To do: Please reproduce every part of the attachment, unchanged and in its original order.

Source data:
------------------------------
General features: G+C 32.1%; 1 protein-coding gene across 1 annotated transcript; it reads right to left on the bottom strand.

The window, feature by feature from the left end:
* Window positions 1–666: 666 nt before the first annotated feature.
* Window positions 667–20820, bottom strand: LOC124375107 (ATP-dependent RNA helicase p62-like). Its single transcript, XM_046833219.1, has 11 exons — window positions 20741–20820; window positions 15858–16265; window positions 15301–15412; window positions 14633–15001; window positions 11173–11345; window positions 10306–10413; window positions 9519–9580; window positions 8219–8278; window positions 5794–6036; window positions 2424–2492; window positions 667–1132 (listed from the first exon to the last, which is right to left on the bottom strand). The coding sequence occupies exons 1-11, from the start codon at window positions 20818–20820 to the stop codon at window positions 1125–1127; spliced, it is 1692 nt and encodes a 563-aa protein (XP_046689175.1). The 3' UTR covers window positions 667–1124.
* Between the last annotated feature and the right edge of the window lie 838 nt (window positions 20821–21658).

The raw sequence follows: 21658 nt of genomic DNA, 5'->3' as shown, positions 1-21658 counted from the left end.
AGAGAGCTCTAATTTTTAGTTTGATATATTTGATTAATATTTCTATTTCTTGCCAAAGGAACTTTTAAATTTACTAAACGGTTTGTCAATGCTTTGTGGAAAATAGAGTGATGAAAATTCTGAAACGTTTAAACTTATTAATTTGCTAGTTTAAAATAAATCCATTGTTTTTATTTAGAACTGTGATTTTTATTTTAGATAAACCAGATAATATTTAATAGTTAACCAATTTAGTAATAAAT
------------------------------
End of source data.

General features: G+C 32.1%; 1 protein-coding gene across 1 annotated transcript; it reads right to left on the bottom strand.

The window, feature by feature from the left end:
* Window positions 1–666: 666 nt before the first annotated feature.
* Window positions 667–20820, bottom strand: LOC124375107 (ATP-dependent RNA helicase p62-like). Its single transcript, XM_046833219.1, has 11 exons — window positions 20741–20820; window positions 15858–16265; window positions 15301–15412; window positions 14633–15001; window positions 11173–11345; window positions 10306–10413; window positions 9519–9580; window positions 8219–8278; window positions 5794–6036; window positions 2424–2492; window positions 667–1132 (listed from the first exon to the last, which is right to left on the bottom strand). The coding sequence occupies exons 1-11, from the start codon at window positions 20818–20820 to the stop codon at window positions 1125–1127; spliced, it is 1692 nt and encodes a 563-aa protein (XP_046689175.1). The 3' UTR covers window positions 667–1124.
* Between the last annotated feature and the right edge of the window lie 838 nt (window positions 20821–21658).

The raw sequence follows: 21658 nt of genomic DNA, 5'->3' as shown, positions 1-21658 counted from the left end.
AGAGAGCTCTAATTTTTAGTTTGATATATTTGATTAATATTTCTATTTCTTGCCAAAGGAACTTTTAAATTTACTAAACGGTTTGTCAATGCTTTGTGGAAAATAGAGTGATGAAAATTCTGAAACGTTTAAACTTATTAATTTGCTAGTTTAAAATAAATCCATTGTTTTTATTTAGAACTGTGATTTTTATTTTAGATAAACCAGATAATATTTAATAGTTAACCAATTTAGTAATAAAT